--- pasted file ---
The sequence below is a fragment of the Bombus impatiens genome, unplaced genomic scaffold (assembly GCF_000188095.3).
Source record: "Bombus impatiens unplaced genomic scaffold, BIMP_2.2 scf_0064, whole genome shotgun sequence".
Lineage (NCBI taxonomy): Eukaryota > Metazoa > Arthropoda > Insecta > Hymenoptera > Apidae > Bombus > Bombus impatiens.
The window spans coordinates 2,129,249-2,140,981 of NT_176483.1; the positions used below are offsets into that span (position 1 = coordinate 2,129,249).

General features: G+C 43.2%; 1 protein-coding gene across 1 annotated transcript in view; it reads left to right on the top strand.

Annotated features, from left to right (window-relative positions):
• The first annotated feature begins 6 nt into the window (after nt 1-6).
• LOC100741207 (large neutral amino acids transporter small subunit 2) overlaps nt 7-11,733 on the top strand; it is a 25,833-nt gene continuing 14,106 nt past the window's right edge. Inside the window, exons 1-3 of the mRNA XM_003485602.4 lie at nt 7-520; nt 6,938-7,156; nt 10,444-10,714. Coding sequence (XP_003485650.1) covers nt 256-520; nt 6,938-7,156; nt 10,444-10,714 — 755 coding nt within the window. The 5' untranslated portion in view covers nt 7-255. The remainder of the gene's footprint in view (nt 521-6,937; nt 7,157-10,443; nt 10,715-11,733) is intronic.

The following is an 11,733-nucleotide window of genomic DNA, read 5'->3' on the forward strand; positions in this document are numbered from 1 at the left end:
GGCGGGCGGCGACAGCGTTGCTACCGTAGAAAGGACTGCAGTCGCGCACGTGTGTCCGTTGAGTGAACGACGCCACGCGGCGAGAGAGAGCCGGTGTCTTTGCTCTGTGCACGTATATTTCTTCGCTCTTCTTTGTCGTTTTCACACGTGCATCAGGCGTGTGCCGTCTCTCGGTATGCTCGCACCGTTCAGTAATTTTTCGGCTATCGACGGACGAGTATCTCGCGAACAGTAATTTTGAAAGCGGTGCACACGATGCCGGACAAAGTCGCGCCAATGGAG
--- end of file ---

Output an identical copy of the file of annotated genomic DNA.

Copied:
The sequence below is a fragment of the Bombus impatiens genome, unplaced genomic scaffold (assembly GCF_000188095.3).
Source record: "Bombus impatiens unplaced genomic scaffold, BIMP_2.2 scf_0064, whole genome shotgun sequence".
Lineage (NCBI taxonomy): Eukaryota > Metazoa > Arthropoda > Insecta > Hymenoptera > Apidae > Bombus > Bombus impatiens.
The window spans coordinates 2,129,249-2,140,981 of NT_176483.1; the positions used below are offsets into that span (position 1 = coordinate 2,129,249).

General features: G+C 43.2%; 1 protein-coding gene across 1 annotated transcript in view; it reads left to right on the top strand.

Annotated features, from left to right (window-relative positions):
• The first annotated feature begins 6 nt into the window (after nt 1-6).
• LOC100741207 (large neutral amino acids transporter small subunit 2) overlaps nt 7-11,733 on the top strand; it is a 25,833-nt gene continuing 14,106 nt past the window's right edge. Inside the window, exons 1-3 of the mRNA XM_003485602.4 lie at nt 7-520; nt 6,938-7,156; nt 10,444-10,714. Coding sequence (XP_003485650.1) covers nt 256-520; nt 6,938-7,156; nt 10,444-10,714 — 755 coding nt within the window. The 5' untranslated portion in view covers nt 7-255. The remainder of the gene's footprint in view (nt 521-6,937; nt 7,157-10,443; nt 10,715-11,733) is intronic.

The following is an 11,733-nucleotide window of genomic DNA, read 5'->3' on the forward strand; positions in this document are numbered from 1 at the left end:
GGCGGGCGGCGACAGCGTTGCTACCGTAGAAAGGACTGCAGTCGCGCACGTGTGTCCGTTGAGTGAACGACGCCACGCGGCGAGAGAGAGCCGGTGTCTTTGCTCTGTGCACGTATATTTCTTCGCTCTTCTTTGTCGTTTTCACACGTGCATCAGGCGTGTGCCGTCTCTCGGTATGCTCGCACCGTTCAGTAATTTTTCGGCTATCGACGGACGAGTATCTCGCGAACAGTAATTTTGAAAGCGGTGCACACGATGCCGGACAAAGTCGCGCCAATGGAG